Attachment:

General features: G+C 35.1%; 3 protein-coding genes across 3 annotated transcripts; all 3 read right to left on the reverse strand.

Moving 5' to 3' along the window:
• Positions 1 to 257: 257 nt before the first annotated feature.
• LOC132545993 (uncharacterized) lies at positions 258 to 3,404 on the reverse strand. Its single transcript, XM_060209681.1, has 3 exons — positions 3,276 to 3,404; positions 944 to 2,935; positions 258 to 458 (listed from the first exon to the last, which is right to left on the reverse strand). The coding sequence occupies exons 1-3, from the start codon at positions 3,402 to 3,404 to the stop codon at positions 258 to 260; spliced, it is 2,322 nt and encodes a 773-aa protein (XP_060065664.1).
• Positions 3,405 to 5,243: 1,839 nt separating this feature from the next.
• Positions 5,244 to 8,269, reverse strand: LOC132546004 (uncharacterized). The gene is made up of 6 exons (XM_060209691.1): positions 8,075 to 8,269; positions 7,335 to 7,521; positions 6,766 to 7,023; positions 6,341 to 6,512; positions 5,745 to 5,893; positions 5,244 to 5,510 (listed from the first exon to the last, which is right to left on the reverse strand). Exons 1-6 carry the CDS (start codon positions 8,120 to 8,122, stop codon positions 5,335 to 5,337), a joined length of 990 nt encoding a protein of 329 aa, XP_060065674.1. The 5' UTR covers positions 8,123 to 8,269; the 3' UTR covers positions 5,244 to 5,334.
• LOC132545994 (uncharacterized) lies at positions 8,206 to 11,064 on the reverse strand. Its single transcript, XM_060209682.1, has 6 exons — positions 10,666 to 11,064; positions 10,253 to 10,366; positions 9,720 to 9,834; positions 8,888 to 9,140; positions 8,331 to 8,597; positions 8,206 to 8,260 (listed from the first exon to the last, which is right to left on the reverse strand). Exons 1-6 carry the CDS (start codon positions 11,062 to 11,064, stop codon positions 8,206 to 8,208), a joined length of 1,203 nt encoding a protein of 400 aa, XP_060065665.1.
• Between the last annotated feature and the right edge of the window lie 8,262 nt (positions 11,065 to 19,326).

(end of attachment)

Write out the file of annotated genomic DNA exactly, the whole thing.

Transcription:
General features: G+C 35.1%; 3 protein-coding genes across 3 annotated transcripts; all 3 read right to left on the reverse strand.

Moving 5' to 3' along the window:
• Positions 1 to 257: 257 nt before the first annotated feature.
• LOC132545993 (uncharacterized) lies at positions 258 to 3,404 on the reverse strand. Its single transcript, XM_060209681.1, has 3 exons — positions 3,276 to 3,404; positions 944 to 2,935; positions 258 to 458 (listed from the first exon to the last, which is right to left on the reverse strand). The coding sequence occupies exons 1-3, from the start codon at positions 3,402 to 3,404 to the stop codon at positions 258 to 260; spliced, it is 2,322 nt and encodes a 773-aa protein (XP_060065664.1).
• Positions 3,405 to 5,243: 1,839 nt separating this feature from the next.
• Positions 5,244 to 8,269, reverse strand: LOC132546004 (uncharacterized). The gene is made up of 6 exons (XM_060209691.1): positions 8,075 to 8,269; positions 7,335 to 7,521; positions 6,766 to 7,023; positions 6,341 to 6,512; positions 5,745 to 5,893; positions 5,244 to 5,510 (listed from the first exon to the last, which is right to left on the reverse strand). Exons 1-6 carry the CDS (start codon positions 8,120 to 8,122, stop codon positions 5,335 to 5,337), a joined length of 990 nt encoding a protein of 329 aa, XP_060065674.1. The 5' UTR covers positions 8,123 to 8,269; the 3' UTR covers positions 5,244 to 5,334.
• LOC132545994 (uncharacterized) lies at positions 8,206 to 11,064 on the reverse strand. Its single transcript, XM_060209682.1, has 6 exons — positions 10,666 to 11,064; positions 10,253 to 10,366; positions 9,720 to 9,834; positions 8,888 to 9,140; positions 8,331 to 8,597; positions 8,206 to 8,260 (listed from the first exon to the last, which is right to left on the reverse strand). Exons 1-6 carry the CDS (start codon positions 11,062 to 11,064, stop codon positions 8,206 to 8,208), a joined length of 1,203 nt encoding a protein of 400 aa, XP_060065665.1.
• Between the last annotated feature and the right edge of the window lie 8,262 nt (positions 11,065 to 19,326).